Sealing the Joins

Now that the exposure, contrast and colour are balanced you would think the sky would be a perfect, seamless fit for the foreground but as you can see it is not. From a quick glance you can see that there is something not quite right.

The problem lies with the edge join between the sky and foreground. When joining two images such as this, the transition between the edges has to be smooth and natural. Looking over this image, the transition between the new sky and the cliffs, on the right of the image, looks fine. However, the transition between the sky and sea on the left of the image looks terrible. There is a thick dark line which looks unnatural eventhough, in this case, it is actually the distant coastline and not an anomaly which has crept in through processing. In addition, there is a dark streak in the water near the joining area, and the light and dark areas of the clouds near the join don’t mirror the light and dark areas of the water just below them.

There are numerous ways you could deal with this problem but my favourite way is to add some fogging along this join. As the problem area is seen as the distant background in the image, a little fog there wouldn’t look unnatural and it would help hide this awful joining seam.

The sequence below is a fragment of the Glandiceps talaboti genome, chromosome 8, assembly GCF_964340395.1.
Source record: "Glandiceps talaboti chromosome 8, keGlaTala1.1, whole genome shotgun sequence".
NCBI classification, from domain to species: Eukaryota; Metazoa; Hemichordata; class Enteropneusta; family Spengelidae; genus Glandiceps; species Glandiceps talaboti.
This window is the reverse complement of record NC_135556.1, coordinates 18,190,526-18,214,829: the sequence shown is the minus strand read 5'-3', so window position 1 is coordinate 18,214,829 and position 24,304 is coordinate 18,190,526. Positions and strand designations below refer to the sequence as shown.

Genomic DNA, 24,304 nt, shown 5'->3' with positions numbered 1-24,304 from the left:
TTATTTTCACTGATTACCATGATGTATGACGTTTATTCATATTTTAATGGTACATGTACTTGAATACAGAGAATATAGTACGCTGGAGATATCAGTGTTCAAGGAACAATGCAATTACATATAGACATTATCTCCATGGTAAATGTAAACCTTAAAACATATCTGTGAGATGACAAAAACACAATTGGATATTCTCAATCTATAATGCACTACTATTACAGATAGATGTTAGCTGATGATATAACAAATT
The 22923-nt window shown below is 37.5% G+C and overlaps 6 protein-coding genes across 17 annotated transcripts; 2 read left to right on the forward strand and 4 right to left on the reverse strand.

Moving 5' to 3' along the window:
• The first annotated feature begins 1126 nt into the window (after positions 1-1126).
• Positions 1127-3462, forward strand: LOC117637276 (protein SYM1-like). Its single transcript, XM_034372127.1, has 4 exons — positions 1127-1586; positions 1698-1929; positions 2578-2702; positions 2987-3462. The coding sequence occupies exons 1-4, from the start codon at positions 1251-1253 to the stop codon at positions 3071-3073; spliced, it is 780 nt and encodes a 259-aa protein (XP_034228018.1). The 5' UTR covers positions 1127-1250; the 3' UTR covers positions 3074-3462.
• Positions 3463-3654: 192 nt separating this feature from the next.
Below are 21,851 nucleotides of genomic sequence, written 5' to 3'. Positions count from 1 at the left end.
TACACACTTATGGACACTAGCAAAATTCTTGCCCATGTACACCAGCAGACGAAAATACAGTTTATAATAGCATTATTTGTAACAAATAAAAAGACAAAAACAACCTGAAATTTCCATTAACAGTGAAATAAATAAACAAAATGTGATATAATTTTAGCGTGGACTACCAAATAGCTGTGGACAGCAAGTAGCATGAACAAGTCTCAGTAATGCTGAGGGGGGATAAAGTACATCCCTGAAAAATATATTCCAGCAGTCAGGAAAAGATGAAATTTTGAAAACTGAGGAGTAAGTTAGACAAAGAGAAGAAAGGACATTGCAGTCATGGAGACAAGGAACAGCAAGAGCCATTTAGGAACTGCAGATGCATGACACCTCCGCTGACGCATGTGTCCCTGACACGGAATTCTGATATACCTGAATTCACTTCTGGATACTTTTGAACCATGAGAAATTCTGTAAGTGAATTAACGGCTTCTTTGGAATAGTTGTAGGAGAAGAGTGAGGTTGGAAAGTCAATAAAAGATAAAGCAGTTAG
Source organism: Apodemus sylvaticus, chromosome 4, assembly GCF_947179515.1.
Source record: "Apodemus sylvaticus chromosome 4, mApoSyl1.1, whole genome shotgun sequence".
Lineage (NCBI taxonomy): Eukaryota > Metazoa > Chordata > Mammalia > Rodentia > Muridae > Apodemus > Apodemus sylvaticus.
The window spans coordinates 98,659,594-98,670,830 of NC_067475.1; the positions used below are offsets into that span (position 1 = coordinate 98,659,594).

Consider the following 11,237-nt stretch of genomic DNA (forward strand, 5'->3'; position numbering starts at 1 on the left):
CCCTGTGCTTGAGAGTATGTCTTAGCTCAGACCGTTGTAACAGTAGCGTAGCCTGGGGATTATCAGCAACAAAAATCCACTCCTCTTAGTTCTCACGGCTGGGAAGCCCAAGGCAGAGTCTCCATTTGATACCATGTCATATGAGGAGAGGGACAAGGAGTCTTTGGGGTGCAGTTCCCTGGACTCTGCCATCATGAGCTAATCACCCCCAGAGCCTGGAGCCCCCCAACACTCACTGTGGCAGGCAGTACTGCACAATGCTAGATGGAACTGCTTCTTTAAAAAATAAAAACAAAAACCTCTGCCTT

So by taking a colour similar to that of the sky and water, I gently brush over the area with a soft, low opacity brush. I brush this area over and over again to build up this effect. And here is the result.


And that is about all that’s needed. The sky now blends well with the foreground. The exposure, contrast and colour have been balanced between the two images and the harsh edge tidied up. The result is a sky which looks natural and appears to be part of the original photo.

All that is left to do now is to run through the usual post-processing stuff. I vignette the edges to put more emphasis on the cliffs in the middle of the photo, and I give the contrast and sharpness a little boost. And the image is complete.



My previous post on sky stitching looked at selecting the right sky for stitching in, and ran through the steps required to do so in PS. This post has looked at some post-processing techniques to ensure the applied sky blends naturally into the exisitng foreground image.

By looking at balancing the exposure, contrast and colour, and by ensuring a natural seamless edge you should be able to make a slightly incongruous sky blend into an image naturally.

One last thing. The processes I have shown here are not just useful for images where you stitch a new sky on. They are also really useful for existing skies within an image. Many times when you take a landscape photo the sky will just not look right, so try applying some of these techniques and it may make a big difference.

Thanks for Reading,